It's the latest "pacification" effort in a Rio slum, and the city's new chief of police says he'll need some 1,500 cops to secure this one, called Mare.

Police in the past would typically stage raids, but then withdraw from the dangerous shantytowns, known here as favelas. But under the pacification program, they now set up shop inside the favelas.

Working To Save The Painted 'Zonkeys' Of Tijuana

Aug 8, 2013

Ruben prances across the street one recent morning on his way to work on a corner of Tijuana's famous tourist strip, Avenida Revolución.

Ruben's hair is freshly dyed. His nametag is shiny.

But both he and his boss, Victor Reyes, have long faces.

Ruben, well, he's a donkey, (a "zonkey" in local parlance).

As for Reyes, his business — taking photos of tourists atop Ruben — has stumbled on hard times.

'Old Mexico'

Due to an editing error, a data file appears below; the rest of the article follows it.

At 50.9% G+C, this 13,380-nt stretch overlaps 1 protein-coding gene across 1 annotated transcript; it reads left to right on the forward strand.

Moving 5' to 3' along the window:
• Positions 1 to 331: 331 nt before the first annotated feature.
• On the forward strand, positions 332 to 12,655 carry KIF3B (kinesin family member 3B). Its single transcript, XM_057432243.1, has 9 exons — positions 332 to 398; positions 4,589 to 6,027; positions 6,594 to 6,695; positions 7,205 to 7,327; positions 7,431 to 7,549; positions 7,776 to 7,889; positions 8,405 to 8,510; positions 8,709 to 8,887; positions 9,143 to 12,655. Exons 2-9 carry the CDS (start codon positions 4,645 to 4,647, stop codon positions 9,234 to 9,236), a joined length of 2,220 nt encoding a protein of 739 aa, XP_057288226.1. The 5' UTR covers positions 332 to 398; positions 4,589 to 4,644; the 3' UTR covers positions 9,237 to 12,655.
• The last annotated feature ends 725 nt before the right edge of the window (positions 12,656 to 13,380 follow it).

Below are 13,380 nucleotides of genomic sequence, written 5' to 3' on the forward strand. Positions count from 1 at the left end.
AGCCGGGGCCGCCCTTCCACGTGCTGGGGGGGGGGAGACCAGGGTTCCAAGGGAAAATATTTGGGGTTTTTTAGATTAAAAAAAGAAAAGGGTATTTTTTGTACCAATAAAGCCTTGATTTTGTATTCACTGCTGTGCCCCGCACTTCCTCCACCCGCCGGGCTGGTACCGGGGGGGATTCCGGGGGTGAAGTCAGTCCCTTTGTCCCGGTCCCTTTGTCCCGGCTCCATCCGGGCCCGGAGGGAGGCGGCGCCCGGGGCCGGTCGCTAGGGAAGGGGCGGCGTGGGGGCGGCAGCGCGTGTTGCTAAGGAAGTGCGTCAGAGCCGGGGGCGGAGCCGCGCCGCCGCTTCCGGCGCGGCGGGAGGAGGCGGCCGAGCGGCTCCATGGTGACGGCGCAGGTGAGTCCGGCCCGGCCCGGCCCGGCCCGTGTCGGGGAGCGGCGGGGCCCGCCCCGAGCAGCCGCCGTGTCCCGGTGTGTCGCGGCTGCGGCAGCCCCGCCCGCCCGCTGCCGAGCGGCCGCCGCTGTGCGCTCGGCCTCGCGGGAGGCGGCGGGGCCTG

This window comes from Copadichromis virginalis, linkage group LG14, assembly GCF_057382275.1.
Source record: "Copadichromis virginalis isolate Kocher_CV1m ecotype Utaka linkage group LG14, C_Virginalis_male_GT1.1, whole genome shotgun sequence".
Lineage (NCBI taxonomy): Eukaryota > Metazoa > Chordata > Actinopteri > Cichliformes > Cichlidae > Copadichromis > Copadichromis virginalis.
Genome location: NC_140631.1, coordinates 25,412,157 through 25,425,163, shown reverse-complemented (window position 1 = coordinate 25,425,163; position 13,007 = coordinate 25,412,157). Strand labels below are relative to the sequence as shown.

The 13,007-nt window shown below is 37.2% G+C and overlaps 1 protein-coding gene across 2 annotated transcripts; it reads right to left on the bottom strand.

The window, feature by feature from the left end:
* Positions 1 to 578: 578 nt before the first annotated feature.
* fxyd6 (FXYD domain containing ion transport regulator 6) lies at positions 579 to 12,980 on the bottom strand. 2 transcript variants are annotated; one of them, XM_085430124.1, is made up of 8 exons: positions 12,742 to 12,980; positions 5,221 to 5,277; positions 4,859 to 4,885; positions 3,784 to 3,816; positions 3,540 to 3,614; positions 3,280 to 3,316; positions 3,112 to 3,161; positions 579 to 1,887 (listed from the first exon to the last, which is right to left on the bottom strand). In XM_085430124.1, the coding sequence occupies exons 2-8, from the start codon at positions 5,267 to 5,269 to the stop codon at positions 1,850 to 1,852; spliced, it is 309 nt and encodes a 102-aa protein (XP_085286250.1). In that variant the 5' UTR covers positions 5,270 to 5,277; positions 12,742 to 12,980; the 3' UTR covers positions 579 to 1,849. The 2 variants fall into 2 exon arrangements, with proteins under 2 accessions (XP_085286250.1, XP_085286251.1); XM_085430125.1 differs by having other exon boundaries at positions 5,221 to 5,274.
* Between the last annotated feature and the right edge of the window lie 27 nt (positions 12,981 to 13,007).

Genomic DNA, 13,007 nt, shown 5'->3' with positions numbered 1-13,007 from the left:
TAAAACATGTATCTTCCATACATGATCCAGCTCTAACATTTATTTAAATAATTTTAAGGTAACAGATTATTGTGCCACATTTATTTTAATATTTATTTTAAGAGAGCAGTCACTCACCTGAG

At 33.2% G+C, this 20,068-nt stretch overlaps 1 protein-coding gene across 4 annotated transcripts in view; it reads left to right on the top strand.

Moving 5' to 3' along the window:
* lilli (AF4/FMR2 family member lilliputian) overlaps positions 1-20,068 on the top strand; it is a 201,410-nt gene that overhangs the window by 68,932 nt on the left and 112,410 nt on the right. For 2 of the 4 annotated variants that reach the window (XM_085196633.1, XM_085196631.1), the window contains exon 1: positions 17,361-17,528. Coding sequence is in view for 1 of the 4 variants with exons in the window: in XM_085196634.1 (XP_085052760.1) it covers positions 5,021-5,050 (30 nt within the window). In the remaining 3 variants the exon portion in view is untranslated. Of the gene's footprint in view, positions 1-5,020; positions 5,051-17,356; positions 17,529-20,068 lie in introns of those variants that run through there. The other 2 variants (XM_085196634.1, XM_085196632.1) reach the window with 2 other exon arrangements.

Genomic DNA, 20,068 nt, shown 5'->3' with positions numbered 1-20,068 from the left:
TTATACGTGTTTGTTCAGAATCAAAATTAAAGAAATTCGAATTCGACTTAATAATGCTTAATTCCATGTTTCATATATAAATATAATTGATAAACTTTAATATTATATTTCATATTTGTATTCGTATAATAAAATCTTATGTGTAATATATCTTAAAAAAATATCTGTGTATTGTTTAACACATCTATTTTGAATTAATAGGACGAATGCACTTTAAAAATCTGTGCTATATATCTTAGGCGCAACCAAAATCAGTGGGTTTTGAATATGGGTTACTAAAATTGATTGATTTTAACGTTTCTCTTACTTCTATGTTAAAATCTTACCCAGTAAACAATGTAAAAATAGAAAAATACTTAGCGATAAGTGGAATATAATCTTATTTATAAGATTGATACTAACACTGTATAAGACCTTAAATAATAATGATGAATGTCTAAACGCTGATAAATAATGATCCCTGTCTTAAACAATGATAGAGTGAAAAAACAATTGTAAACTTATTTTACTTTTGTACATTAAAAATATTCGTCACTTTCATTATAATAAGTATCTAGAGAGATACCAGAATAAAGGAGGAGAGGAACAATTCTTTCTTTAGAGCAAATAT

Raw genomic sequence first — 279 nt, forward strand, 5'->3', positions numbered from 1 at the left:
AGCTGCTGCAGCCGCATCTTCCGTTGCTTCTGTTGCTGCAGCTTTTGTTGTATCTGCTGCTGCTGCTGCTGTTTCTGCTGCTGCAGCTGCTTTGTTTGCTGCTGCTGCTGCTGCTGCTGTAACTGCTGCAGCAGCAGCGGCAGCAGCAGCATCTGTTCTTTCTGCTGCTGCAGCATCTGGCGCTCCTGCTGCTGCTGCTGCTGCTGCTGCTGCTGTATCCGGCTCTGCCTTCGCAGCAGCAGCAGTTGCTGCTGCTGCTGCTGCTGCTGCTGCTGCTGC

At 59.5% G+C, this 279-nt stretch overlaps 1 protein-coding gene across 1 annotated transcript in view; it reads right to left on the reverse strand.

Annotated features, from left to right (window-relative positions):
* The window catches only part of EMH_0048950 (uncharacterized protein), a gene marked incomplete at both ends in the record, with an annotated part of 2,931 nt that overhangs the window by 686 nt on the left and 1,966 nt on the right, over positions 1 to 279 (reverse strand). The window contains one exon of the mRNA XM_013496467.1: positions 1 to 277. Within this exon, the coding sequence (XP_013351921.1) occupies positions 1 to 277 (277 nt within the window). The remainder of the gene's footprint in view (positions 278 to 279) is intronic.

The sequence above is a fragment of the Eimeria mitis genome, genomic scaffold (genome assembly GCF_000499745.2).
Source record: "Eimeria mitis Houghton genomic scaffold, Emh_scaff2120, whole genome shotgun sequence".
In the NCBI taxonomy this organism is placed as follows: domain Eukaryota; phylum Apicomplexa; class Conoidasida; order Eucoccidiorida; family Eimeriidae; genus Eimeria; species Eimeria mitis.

NPR/ Flickr

One irony of last week’s vote in Uruguay’s House of Representatives to legalize marijuana is that almost two-thirds of Uruguayans themselves oppose the measure, according to some polls.

Within weeks, Uruguay is expected to become the first nation to legalize the production, distribution and use of marijuana for its citizens.

The South American country's response to incessant drug-related violence in the region signals a quest for alternatives to the U.S.-led war on drugs, and a rethinking of official U.N. anti-drug policy, which has been in effect for more than half a century.

Uruguay is poised to create a state-licensed marijuana industry, after the country's lower house of Congress passed a controversial bill late Wednesday detailing how the government would regulate marijuana — from its production and import to marketing and distribution. The move would be a first.